Employee CPR classes pay off

Fellow co-workers save Kevin Black's life after on-the-job heart attack
By: Martha Garcia, Loomis News Editor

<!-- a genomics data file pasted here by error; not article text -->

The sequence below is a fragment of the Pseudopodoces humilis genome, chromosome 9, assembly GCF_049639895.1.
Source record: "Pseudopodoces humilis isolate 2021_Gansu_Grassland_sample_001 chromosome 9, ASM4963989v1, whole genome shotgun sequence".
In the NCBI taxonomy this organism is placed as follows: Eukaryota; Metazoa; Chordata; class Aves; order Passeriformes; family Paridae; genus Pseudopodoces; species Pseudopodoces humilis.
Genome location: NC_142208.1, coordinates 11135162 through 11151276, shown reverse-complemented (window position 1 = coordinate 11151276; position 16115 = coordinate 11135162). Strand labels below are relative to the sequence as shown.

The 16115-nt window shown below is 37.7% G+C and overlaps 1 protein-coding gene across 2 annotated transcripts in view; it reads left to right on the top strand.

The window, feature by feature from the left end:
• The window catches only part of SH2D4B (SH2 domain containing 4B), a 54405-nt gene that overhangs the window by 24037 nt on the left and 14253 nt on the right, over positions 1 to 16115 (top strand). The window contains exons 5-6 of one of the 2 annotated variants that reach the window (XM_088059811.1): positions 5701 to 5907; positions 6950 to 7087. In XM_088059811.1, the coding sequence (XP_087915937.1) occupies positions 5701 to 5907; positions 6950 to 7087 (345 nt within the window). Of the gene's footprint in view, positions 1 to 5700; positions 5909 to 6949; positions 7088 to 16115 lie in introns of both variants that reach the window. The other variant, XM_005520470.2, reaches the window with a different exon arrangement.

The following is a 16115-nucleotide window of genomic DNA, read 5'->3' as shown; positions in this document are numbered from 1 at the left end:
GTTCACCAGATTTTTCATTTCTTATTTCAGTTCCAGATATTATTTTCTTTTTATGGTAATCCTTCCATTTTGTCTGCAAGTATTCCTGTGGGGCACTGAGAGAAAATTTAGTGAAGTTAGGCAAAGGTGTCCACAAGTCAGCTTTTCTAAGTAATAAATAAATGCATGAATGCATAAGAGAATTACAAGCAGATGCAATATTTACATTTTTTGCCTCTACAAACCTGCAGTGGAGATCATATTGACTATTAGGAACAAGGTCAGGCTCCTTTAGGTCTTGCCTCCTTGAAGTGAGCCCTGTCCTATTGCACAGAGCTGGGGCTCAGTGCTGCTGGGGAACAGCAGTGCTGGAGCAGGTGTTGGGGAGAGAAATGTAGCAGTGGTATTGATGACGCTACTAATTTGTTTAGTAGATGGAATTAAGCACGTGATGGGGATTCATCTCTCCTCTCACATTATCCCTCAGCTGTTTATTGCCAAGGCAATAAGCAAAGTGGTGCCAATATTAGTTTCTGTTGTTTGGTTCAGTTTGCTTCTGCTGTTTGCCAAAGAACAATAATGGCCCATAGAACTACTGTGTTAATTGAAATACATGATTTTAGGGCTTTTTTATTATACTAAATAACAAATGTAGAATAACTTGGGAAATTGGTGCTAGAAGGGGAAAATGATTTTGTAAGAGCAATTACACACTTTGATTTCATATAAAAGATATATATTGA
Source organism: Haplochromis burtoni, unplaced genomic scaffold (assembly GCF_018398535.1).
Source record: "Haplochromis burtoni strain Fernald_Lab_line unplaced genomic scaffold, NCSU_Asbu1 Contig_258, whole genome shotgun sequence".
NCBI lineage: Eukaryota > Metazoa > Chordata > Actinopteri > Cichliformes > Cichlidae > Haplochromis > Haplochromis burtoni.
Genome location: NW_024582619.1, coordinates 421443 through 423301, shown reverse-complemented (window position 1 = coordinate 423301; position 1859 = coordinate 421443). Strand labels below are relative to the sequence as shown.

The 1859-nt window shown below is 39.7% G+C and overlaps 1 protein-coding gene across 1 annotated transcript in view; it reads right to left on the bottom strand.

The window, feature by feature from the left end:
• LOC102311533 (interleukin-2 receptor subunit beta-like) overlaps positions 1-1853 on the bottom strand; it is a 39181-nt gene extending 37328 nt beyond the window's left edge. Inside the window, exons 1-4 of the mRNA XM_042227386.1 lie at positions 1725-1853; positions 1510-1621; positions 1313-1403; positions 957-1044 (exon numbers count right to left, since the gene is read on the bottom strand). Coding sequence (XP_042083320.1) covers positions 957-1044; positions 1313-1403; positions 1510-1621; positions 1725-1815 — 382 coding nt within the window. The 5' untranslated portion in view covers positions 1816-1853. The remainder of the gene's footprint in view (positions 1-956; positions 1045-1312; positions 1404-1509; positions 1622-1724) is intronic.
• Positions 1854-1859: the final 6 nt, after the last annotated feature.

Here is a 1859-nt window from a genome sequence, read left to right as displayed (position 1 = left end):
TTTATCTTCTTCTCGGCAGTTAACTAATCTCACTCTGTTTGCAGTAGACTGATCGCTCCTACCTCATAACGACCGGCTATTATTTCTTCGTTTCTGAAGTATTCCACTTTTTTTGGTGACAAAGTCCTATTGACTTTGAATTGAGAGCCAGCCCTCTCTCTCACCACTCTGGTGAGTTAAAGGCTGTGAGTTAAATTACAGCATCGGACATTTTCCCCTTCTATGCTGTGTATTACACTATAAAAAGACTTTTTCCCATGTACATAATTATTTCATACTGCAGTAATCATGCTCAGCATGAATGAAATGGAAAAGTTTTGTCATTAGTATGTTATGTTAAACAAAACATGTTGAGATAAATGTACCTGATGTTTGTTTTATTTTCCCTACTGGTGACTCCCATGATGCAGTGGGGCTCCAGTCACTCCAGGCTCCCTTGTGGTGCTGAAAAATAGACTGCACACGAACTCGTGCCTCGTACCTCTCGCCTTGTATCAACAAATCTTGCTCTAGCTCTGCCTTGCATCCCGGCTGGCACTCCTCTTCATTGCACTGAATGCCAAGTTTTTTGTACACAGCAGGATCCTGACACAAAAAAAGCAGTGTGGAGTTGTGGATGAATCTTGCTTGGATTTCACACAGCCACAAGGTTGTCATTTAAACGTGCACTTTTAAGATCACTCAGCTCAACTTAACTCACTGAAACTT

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Kevin Black, a heavy equipment operator for a Loomis company, didn’t go to work on March 27 expecting to almost lose his life, but that is what almost happened. He’s grateful that his life was saved by co-workers at Western Engineering Contractors, who had been given training in cardio pulmonary resuscitation by the company for just such an emergency. After showing up for work at the new California Highway Patrol headquarters on Richards Boulevard in Sacramento, Black started his tractor to grade the new parking lot and subsequently had a heart attack. Cindy Dunn, one of his Western Engineering co-workers, noticed he had slumped over the machine’s wheel and called for her three other team members to help. Jim Dedmon, Robert Butterfield and Tom Matties all traded off in administering CPR to Black and restarted his heart before emergency personnel arrived. “Thank goodness those guys were there,” Black said. Even though he’d experienced anxiety and a “feeling of ugly” and had been examined by a doctor, Black said the morning of the heart attack he had felt fine. “There was no warning at all,” said Black, 49. Black was also a smoker, a habit he acquired at the age of 30. He has since quit smoking. After the heart attack, he underwent a triple bypass. He’s not strong enough to return to work yet, but expects to feel better in the coming months. “Slowly, but surely, I’ll get back into shape,” he said. Black has been told he can go back to work doing light duty soon. “After six months, I’ll be able to get back on equipment. There isn’t too much light duty work in construction. It’s all pretty hard work,” he said. Black himself began the CPR training when offered by his employer, but was not able to complete the class. He plans to take the training again and earn a certificate. “If it saves one life, it’s worth every minute of it,” he said. David Carroll, Western Engineering site superintendent, was pleased how company employees reacted to the situation. “Everyone knew what to do and did it. In these kinds of situations people tend to panic, which can lead to doing the wrong things, but our team stayed calm and professional and did what they had been trained to do,” he said. Don Carroll, his brother and the company owner, said the CPR training was initiated for the safety manager more than 20 years ago but is now available to anyone who wants to become certificated. He sees it as a kind of company perk. “We felt it was beneficial to have more training than not,” he said. Employees, he added, might also use the training at home in a personal situation. The company just held a recertification class, with attendance by about two-dozen employees. Western Engineering Contractors currently has 100 employees, which Don Carroll said peaked at about 125 about a year ago. Don Carroll started Western Engineering Contractors in 1982 and incorporated in 1983 when he also became the sole owner. “We focus on commercial, industrial, school construction and public road work,” he said. The company has completed several notable community projects, including the earthwork and infrastructure work at the Raley’s Shopping Center. Western Engineering also installed the Del Oro High School track and field project in the summer of 2007 and completely removed, rebuilt and replaced the Taylor Road surface from King to Foothill Feed in 2005. They are currently doing the pipeline work at Sierra College Boulevard and Rocklin Road, and plan to bid on upcoming Town of Loomis projects.